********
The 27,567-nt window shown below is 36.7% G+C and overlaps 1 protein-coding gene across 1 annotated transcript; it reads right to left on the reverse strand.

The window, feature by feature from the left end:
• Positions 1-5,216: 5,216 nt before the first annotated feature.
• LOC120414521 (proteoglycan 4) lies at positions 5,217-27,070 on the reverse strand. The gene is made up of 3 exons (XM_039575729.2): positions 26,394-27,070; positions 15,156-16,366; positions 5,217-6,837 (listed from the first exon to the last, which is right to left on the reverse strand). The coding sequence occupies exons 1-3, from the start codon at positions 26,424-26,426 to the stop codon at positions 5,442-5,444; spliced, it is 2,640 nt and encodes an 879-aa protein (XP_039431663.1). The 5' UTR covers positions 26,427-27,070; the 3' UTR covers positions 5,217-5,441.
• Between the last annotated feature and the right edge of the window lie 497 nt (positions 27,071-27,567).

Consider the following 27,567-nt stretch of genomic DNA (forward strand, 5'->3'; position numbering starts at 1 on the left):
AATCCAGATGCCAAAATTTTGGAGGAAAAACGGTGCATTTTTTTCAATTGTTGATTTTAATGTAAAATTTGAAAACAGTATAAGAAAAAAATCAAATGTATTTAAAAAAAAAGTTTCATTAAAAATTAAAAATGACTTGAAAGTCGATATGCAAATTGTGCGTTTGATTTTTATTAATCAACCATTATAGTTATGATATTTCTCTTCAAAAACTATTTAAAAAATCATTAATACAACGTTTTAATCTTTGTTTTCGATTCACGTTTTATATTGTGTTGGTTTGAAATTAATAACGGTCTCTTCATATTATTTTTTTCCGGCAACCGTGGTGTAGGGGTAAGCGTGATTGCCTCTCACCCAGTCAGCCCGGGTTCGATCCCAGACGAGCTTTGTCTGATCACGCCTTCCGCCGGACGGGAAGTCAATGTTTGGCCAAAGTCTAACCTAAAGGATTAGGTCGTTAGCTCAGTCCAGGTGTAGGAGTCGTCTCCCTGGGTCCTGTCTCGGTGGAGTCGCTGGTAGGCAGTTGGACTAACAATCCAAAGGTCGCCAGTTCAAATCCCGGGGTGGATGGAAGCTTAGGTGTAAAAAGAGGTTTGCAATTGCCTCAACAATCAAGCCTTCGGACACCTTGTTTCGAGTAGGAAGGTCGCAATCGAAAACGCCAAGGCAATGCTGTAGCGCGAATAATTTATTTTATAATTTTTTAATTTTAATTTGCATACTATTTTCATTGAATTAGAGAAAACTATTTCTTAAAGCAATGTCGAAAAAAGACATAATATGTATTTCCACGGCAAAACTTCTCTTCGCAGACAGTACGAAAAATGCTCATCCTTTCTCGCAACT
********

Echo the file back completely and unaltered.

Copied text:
The 27,567-nt window shown below is 36.7% G+C and overlaps 1 protein-coding gene across 1 annotated transcript; it reads right to left on the reverse strand.

The window, feature by feature from the left end:
• Positions 1-5,216: 5,216 nt before the first annotated feature.
• LOC120414521 (proteoglycan 4) lies at positions 5,217-27,070 on the reverse strand. The gene is made up of 3 exons (XM_039575729.2): positions 26,394-27,070; positions 15,156-16,366; positions 5,217-6,837 (listed from the first exon to the last, which is right to left on the reverse strand). The coding sequence occupies exons 1-3, from the start codon at positions 26,424-26,426 to the stop codon at positions 5,442-5,444; spliced, it is 2,640 nt and encodes an 879-aa protein (XP_039431663.1). The 5' UTR covers positions 26,427-27,070; the 3' UTR covers positions 5,217-5,441.
• Between the last annotated feature and the right edge of the window lie 497 nt (positions 27,071-27,567).

Consider the following 27,567-nt stretch of genomic DNA (forward strand, 5'->3'; position numbering starts at 1 on the left):
AATCCAGATGCCAAAATTTTGGAGGAAAAACGGTGCATTTTTTTCAATTGTTGATTTTAATGTAAAATTTGAAAACAGTATAAGAAAAAAATCAAATGTATTTAAAAAAAAAGTTTCATTAAAAATTAAAAATGACTTGAAAGTCGATATGCAAATTGTGCGTTTGATTTTTATTAATCAACCATTATAGTTATGATATTTCTCTTCAAAAACTATTTAAAAAATCATTAATACAACGTTTTAATCTTTGTTTTCGATTCACGTTTTATATTGTGTTGGTTTGAAATTAATAACGGTCTCTTCATATTATTTTTTTCCGGCAACCGTGGTGTAGGGGTAAGCGTGATTGCCTCTCACCCAGTCAGCCCGGGTTCGATCCCAGACGAGCTTTGTCTGATCACGCCTTCCGCCGGACGGGAAGTCAATGTTTGGCCAAAGTCTAACCTAAAGGATTAGGTCGTTAGCTCAGTCCAGGTGTAGGAGTCGTCTCCCTGGGTCCTGTCTCGGTGGAGTCGCTGGTAGGCAGTTGGACTAACAATCCAAAGGTCGCCAGTTCAAATCCCGGGGTGGATGGAAGCTTAGGTGTAAAAAGAGGTTTGCAATTGCCTCAACAATCAAGCCTTCGGACACCTTGTTTCGAGTAGGAAGGTCGCAATCGAAAACGCCAAGGCAATGCTGTAGCGCGAATAATTTATTTTATAATTTTTTAATTTTAATTTGCATACTATTTTCATTGAATTAGAGAAAACTATTTCTTAAAGCAATGTCGAAAAAAGACATAATATGTATTTCCACGGCAAAACTTCTCTTCGCAGACAGTACGAAAAATGCTCATCCTTTCTCGCAACT